Move over Linus; trooper grows 683-pound pumpkinA South Carolina trooper may have topped Linus Van Pelt in the search for "the Great Pumpkin."
By: Janet S. Spencer, Associated Press
SPARTANBURG, S.C. — Chris Mace’s search for “The Great Pumpkin” sometimes makes him feel like Linus from the “Peanuts” comic strip.
Linus the cartoon character stakes out the pumpkin patch by moonlight each Halloween, remaining on the lookout for a huge, orange bearer of goodies to treat all good little boys and girls.
Mace the state trooper puts in an average of three hours daily preparing, planting and tending his patch, hoping to set a pumpkin-growing record. Mace, 34, started growing pumpkins two years ago and is fast approaching his target.
“Just wait until next year,” Mace said after the season’s harvest yielded a 683-pounder — his biggest yet — and a 400-pounder, but no prizes.
Mace is undaunted by this year’s national record — a 1,725-pound behemoth grown by math teacher Christy Harp of Ohio that could take the world title. He has done his homework and is well aware that differences in climate affect the growth of pumpkins, with the Northern region of the United State having the advantage.
Mace studies, reads, talks and now plants Atlantic Giant Pumpkins to get better results.
“I’ll start the seed indoors in April, germinating them under a grow light, and the first of May, I’ll put them in the ground,” Mace said.
The five- to six-month growing period requires watering the pumpkins twice a day, and by July some begin to increase in weight by 30 or so pounds a day.
The fast growers are identified and the vines controlled early, as the watch to protect the potential prize winner is constant.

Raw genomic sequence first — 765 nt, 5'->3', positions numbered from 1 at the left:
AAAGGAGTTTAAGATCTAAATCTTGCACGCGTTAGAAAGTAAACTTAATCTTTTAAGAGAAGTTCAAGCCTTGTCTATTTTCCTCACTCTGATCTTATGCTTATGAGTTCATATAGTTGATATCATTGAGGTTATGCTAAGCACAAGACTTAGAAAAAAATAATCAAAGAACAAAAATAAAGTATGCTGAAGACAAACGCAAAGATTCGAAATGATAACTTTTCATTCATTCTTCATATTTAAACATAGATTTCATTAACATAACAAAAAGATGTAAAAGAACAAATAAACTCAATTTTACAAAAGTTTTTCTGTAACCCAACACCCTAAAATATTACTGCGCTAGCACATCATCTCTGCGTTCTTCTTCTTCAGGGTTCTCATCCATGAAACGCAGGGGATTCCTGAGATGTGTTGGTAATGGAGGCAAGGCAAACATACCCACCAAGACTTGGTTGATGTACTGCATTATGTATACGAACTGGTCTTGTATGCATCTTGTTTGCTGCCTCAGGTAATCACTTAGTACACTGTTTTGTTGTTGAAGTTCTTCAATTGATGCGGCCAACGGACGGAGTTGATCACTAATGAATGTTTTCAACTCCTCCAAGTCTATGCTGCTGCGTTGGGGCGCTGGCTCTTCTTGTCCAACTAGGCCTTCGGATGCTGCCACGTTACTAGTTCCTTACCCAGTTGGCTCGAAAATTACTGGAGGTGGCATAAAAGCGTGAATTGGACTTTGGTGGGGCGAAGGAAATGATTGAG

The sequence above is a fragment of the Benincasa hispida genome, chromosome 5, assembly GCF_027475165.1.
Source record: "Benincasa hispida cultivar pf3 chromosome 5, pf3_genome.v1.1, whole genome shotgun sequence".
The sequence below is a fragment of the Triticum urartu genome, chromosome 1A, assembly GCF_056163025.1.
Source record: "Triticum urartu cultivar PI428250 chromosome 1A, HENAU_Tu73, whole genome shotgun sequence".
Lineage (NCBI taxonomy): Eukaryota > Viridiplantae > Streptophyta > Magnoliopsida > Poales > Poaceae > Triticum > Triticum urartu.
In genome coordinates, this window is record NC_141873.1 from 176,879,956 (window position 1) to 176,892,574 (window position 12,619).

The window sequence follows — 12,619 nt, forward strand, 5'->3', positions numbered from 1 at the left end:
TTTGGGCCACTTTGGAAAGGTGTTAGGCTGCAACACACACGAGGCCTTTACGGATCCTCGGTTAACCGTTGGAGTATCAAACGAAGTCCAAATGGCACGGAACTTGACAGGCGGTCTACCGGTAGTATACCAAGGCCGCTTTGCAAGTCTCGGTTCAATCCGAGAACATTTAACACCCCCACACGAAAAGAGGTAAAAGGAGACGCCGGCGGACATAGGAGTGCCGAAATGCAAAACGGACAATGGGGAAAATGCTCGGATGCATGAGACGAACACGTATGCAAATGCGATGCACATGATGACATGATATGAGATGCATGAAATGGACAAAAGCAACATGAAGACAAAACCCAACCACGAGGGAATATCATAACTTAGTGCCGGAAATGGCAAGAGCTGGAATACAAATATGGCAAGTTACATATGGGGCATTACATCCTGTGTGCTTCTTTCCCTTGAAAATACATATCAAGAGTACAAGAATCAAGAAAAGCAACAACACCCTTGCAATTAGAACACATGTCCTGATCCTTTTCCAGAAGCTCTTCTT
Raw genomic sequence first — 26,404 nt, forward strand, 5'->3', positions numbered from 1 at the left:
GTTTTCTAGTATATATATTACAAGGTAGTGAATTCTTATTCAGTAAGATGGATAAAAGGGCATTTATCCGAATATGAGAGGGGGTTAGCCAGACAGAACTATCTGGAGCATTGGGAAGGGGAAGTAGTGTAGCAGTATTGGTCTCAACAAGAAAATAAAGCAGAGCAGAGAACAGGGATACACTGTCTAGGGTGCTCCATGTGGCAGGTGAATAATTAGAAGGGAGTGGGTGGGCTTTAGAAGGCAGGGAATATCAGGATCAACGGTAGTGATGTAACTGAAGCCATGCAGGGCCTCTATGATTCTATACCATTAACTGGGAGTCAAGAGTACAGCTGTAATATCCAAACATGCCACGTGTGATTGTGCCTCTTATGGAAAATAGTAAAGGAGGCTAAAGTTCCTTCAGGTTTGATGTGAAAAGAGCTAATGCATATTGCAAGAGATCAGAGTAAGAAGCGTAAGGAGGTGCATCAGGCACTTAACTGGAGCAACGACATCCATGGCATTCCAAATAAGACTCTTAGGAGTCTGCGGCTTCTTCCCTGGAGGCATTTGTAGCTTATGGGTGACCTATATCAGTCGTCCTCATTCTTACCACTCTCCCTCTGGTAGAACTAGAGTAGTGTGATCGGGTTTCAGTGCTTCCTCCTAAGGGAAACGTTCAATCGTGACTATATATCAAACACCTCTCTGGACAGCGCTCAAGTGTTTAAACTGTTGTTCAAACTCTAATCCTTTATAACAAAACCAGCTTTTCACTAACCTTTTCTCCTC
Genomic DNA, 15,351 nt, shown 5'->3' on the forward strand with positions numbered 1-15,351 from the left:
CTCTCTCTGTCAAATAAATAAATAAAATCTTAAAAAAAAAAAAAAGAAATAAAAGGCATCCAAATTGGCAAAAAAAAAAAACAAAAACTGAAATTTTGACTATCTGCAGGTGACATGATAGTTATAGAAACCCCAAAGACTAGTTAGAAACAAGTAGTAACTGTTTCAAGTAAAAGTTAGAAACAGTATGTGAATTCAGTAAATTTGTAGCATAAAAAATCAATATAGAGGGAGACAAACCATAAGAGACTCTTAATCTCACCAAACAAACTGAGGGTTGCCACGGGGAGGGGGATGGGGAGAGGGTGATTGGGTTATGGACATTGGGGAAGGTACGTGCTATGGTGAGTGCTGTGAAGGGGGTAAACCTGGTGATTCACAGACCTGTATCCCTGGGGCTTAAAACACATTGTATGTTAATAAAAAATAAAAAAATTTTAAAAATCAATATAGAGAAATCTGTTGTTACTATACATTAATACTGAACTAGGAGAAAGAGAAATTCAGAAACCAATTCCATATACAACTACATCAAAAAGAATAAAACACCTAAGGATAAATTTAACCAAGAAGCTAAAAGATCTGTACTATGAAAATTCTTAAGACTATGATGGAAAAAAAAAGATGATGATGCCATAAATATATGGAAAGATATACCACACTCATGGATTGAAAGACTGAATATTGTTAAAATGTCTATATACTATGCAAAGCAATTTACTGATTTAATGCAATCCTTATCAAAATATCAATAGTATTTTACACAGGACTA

“My biggest one would have grown more, but I put a tarp over it to protect it from the direct sun. It rained, and the tarp drooped, causing a soft spot. Last month, I had to pull it,” Mace said.
To measure his effort, he began looking for a place to weigh the pumpkin and stopped in to see Kevin Freeman, who owns Freeman Core Supply in downtown Chesnee.
“He kept saying they needed to weigh several hundred pounds,” Freeman said. “Then he said, ’I know you’ll think I’m crazy, but I have a pumpkin that weighs 700 pounds.’ He was right. I didn’t know what to think at first.”
Freeman drove his F450 truck, and he and Mace used a winch to hoist the pumpkin and carry it to the scales.
“It almost filled the back of my truck. We got it weighed. I’m still amazed,” Freeman said.
Freeman and Mace made photos and video of the weigh-in.
“My wife came down to the store. She wanted to see the big pumpkin. Just think how big the pumpkin might have grown if he hadn’t had to pull it. I’m just glad I could be a part of it,” Freeman said. “I told my mom in Georgia about it. She couldn’t believe it either.”
Mace said his first attempt at growing pumpkins was a stress reliever.
“I still do it for that reason. But it’s the competition, too. The first year I bought a pack of seeds at a local store and grew a 130-pound pumpkin. I read up more on it and learned seeds from other big pumpkins work better. Now, I have seeds available,” he said.
Mace is proud of his efforts to reproduce “The Great Pumpkin” and is optimistic that his continuing research will be beneficial, although currently he has no trophies to attest to his effort.
“I just have to tell people now that my big pumpkin so far was about the size of a Volkswagen, and it’s true,” he said.
(The Spartanburg Herald-Journal)